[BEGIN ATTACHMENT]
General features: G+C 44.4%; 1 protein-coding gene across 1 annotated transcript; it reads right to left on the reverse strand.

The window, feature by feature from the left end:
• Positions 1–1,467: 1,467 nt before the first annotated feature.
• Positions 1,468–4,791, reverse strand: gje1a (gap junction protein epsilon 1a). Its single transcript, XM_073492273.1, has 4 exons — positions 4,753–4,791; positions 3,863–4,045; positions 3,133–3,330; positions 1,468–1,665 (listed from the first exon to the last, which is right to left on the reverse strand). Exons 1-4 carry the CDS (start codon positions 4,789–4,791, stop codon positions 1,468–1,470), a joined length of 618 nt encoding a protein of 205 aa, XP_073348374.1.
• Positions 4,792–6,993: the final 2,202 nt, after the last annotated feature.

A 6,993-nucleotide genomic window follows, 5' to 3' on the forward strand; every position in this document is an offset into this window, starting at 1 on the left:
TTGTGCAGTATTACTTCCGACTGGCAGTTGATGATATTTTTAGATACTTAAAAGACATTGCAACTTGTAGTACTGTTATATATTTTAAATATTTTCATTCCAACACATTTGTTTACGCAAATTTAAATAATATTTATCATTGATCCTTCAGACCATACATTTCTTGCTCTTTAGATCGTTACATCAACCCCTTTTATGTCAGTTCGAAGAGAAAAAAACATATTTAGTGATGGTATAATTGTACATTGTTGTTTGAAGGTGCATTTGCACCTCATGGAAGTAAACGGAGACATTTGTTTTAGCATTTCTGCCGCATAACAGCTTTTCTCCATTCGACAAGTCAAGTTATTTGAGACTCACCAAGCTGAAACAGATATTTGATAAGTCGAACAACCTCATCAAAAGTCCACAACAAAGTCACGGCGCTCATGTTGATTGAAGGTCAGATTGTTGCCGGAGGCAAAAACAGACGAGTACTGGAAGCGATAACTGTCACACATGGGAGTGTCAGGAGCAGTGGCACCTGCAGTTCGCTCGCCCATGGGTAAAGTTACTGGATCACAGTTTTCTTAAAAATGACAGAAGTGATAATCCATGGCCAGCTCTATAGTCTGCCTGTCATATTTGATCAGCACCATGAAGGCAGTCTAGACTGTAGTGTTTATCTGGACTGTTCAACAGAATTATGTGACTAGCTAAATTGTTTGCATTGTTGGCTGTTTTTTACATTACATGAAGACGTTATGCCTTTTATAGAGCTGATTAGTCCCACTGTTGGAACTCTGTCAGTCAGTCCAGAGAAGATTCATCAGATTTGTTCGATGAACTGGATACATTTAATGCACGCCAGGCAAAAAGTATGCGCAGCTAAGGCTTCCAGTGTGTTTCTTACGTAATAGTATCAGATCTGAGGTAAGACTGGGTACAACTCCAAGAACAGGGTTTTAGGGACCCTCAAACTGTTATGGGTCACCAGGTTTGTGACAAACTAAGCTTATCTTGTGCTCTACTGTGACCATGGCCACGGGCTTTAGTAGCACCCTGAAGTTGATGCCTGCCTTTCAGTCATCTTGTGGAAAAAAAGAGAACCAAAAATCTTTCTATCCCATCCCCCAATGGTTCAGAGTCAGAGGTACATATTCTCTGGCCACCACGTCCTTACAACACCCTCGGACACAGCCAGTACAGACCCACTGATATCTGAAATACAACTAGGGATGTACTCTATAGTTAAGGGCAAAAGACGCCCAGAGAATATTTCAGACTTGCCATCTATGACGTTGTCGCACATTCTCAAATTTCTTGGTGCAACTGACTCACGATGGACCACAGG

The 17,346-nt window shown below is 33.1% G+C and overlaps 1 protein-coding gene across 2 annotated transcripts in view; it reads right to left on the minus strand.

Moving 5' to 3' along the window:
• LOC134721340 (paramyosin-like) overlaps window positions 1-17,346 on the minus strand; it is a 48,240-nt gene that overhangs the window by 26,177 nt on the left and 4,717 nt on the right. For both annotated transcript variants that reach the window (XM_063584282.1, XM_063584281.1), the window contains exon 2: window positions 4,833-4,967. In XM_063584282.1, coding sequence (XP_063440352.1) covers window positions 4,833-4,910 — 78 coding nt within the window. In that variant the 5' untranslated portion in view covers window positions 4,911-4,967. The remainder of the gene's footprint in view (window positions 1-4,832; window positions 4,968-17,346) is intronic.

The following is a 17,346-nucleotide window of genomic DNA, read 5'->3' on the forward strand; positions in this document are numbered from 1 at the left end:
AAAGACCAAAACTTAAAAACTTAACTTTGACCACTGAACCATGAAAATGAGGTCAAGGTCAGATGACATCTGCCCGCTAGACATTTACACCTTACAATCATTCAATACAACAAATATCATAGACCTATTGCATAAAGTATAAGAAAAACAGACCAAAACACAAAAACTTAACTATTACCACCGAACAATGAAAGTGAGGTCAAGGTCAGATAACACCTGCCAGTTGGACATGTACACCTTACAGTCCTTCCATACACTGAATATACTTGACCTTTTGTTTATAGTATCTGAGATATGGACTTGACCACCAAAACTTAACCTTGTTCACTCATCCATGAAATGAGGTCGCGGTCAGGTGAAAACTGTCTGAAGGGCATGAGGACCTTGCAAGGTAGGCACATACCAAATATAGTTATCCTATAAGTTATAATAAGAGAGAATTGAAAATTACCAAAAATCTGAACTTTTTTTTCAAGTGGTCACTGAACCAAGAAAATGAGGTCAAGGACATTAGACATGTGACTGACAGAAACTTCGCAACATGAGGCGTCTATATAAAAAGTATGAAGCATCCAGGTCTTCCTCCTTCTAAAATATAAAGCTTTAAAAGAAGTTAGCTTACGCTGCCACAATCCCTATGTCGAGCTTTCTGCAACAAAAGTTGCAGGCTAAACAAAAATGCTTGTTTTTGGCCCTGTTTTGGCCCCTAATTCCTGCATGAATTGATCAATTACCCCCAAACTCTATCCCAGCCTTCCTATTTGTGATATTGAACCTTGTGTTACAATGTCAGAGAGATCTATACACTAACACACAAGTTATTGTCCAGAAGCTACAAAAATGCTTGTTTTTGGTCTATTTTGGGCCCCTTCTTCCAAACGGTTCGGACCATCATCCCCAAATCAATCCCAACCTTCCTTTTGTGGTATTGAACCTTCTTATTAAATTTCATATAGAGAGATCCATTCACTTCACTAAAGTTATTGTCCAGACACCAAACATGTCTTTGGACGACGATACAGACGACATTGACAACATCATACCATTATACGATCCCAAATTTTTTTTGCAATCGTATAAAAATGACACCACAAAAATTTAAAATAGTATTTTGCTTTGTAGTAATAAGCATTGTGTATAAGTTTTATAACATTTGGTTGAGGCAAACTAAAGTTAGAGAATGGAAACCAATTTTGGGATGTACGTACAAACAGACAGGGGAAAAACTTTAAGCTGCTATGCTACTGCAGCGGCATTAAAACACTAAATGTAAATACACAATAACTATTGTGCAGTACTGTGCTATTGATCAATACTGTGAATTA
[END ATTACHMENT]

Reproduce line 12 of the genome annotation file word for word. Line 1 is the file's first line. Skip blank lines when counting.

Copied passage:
AAAGACCAAAACTTAAAAACTTAACTTTGACCACTGAACCATGAAAATGAGGTCAAGGTCAGATGACATCTGCCCGCTAGACATTTACACCTTACAATCATTCAATACAACAAATATCATAGACCTATTGCATAAAGTATAAGAAAAACAGACCAAAACACAAAAACTTAACTATTACCACCGAACAATGAAAGTGAGGTCAAGGTCAGATAACACCTGCCAGTTGGACATGTACACCTTACAGTCCTTCCATACACTGAATATACTTGACCTTTTGTTTATAGTATCTGAGATATGGACTTGACCACCAAAACTTAACCTTGTTCACTCATCCATGAAATGAGGTCGCGGTCAGGTGAAAACTGTCTGAAGGGCATGAGGACCTTGCAAGGTAGGCACATACCAAATATAGTTATCCTATAAGTTATAATAAGAGAGAATTGAAAATTACCAAAAATCTGAACTTTTTTTTCAAGTGGTCACTGAACCAAGAAAATGAGGTCAAGGACATTAGACATGTGACTGACAGAAACTTCGCAACATGAGGCGTCTATATAAAAAGTATGAAGCATCCAGGTCTTCCTCCTTCTAAAATATAAAGCTTTAAAAGAAGTTAGCTTACGCTGCCACAATCCCTATGTCGAGCTTTCTGCAACAAAAGTTGCAGGCTAAACAAAAATGCTTGTTTTTGGCCCTGTTTTGGCCCCTAATTCCTGCATGAATTGATCAATTACCCCCAAACTCTATCCCAGCCTTCCTATTTGTGATATTGAACCTTGTGTTACAATGTCAGAGAGATCTATACACTAACACACAAGTTATTGTCCAGAAGCTACAAAAATGCTTGTTTTTGGTCTATTTTGGGCCCCTTCTTCCAAACGGTTCGGACCATCATCCCCAAATCAATCCCAACCTTCCTTTTGTGGTATTGAACCTTCTTATTAAATTTCATATAGAGAGATCCATTCACTTCACTAAAGTTATTGTCCAGACACCAAACATGTCTTTGGACGACGATACAGACGACATTGACAACATCATACCATTATACGATCCCAAATTTTTTTTGCAATCGTATAAAAATGACACCACAAAAATTTAAAATAGTATTTTGCTTTGTAGTAATAAGCATTGTGTATAAGTTTTATAACATTTGGTTGAGGCAAACTAAAGTTAGAGAATGGAAACCAATTTTGGGATGTACGTACAAACAGACAGGGGAAAAACTTTAAGCTGCTATGCTACTGCAGCGGCATTAAAACACTAAATGTAAATACACAATAACTATTGTGCAGTACTGTGCTATTGATCAATACTGTGAATTA